The international shipping community has announced plans for the creation of the first collaborative shipping Research & Development (R&D) Fund, intended to eliminate CO2 emissions from international shipping. The proposal, which is more timely than ever, includes core funding from shipping companies across the world of about USD 5 billion over a 10-year period.
The Union of Greek Shipowners actively backs this initiative, being the latest in a series of steps taken by shipowners and the United Nations International Maritime Organization (UN IMO) towards global shipping’s decarbonization. The Fund, which can be in place by 2023 subject to UN IMO’s adoption, would be managed by an International Maritime Research and Development Board (IMRB), a non-governmental organisation that would be overseen by UN IMO Member States.
“There is at present a substantial technology gap that will have to be bridged before shipping can truly decarbonize and the Fund can act as a catalyst towards this end.” Mr. Veniamis commented. “Without innovation in alternative, fossil-free fuels, shipping will remain carbon captive. To meet the UN IMO’s ambitious goal of halving the industry’s carbon footprint by 2050, we need to meet the challenge head on: we need a technological paradigm shift”, he added.
The Fund proposal, supported by international shipowners associations which collectively represent all sectors and trades and over 90% of the world merchant fleet, comes just days after the presentation of the European Commission’s Green Deal, the new European Commission’s Communication for a carbon-free continent.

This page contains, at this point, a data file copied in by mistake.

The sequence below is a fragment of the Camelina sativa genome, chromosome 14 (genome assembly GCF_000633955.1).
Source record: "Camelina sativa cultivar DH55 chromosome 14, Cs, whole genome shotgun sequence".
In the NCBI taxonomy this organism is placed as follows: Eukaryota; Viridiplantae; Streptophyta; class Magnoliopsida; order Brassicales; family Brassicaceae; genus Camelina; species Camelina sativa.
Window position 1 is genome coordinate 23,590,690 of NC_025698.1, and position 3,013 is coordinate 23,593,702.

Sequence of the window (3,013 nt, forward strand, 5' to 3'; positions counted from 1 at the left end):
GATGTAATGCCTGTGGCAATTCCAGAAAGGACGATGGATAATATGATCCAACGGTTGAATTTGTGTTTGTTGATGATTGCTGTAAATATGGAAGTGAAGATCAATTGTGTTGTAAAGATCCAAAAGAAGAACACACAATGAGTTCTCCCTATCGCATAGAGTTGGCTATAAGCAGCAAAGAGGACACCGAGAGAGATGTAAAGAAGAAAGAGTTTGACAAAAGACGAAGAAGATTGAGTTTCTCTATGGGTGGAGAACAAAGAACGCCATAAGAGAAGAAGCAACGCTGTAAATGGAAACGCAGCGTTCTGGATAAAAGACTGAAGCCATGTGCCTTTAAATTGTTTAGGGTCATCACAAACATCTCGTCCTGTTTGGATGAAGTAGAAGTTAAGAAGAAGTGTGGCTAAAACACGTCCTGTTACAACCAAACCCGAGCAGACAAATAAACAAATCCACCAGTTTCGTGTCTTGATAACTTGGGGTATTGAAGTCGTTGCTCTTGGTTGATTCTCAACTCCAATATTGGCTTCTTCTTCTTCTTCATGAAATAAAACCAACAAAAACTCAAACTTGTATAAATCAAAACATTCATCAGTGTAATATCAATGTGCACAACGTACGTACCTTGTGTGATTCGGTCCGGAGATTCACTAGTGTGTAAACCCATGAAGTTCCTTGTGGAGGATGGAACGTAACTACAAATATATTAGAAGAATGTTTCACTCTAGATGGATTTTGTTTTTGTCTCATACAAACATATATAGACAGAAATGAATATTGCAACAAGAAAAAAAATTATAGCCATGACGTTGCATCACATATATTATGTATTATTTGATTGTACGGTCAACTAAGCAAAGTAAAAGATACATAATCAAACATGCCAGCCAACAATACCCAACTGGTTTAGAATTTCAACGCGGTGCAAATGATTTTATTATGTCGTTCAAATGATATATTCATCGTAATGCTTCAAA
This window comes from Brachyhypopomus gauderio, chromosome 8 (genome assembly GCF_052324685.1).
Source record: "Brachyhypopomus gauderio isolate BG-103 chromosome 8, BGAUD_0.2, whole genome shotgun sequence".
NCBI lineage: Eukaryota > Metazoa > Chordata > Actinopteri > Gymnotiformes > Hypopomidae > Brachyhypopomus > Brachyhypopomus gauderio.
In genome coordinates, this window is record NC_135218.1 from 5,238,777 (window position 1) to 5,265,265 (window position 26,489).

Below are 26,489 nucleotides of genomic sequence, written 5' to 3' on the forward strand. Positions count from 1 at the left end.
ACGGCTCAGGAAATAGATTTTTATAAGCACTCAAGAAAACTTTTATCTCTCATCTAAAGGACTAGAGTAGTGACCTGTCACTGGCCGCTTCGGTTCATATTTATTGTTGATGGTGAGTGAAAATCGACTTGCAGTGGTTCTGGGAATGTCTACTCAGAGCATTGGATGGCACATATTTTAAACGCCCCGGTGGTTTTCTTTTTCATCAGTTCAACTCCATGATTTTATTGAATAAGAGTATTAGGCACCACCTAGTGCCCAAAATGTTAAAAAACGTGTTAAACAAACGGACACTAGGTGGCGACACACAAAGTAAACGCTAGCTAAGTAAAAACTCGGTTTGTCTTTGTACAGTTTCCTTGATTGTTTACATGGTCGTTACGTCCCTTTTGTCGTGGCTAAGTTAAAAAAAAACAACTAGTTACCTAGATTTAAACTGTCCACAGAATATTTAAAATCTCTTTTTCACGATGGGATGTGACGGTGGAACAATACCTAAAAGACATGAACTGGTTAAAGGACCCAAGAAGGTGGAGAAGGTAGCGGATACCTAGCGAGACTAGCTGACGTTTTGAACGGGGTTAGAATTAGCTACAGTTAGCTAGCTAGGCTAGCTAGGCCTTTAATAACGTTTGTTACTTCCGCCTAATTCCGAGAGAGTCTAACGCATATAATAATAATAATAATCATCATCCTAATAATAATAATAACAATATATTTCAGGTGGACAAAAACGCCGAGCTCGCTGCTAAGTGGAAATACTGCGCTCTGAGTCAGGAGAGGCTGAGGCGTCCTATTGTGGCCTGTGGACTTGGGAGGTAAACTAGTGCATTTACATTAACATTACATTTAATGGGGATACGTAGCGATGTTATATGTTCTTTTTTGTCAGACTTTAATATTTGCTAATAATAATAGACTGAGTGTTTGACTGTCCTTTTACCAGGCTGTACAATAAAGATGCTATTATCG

Alluding to this Communication, Mr. Veniamis remarked: “The shipping industry’s proposal is not only in line with the intentions of the EU Green Deal but it takes it to another level, as it sets in motion an international process that will truly lead to the decarbonization of shipping globally”.
The shipping industry is the only industrial sector with a globally binding climate measure in force since 2013, i.e. the Energy Efficiency Design Index (EEDI), which ensures real and cumulative reductions of the fuel consumption of newly built vessels by design. “It is noteworthy that the global shipping industry is once again pioneering an initiative which delivers on its pledges with concrete measures of demonstrable environmental results. The EU now has the opportunity to lead in the world’s efforts to mitigate climate change in the maritime area by adopting a global, pragmatic approach complementary to the UN IMO’s Initial Strategy and one that does not distort international competition by deviating from the course towards global decarbonization of the sector”, Mr. Veniamis concluded.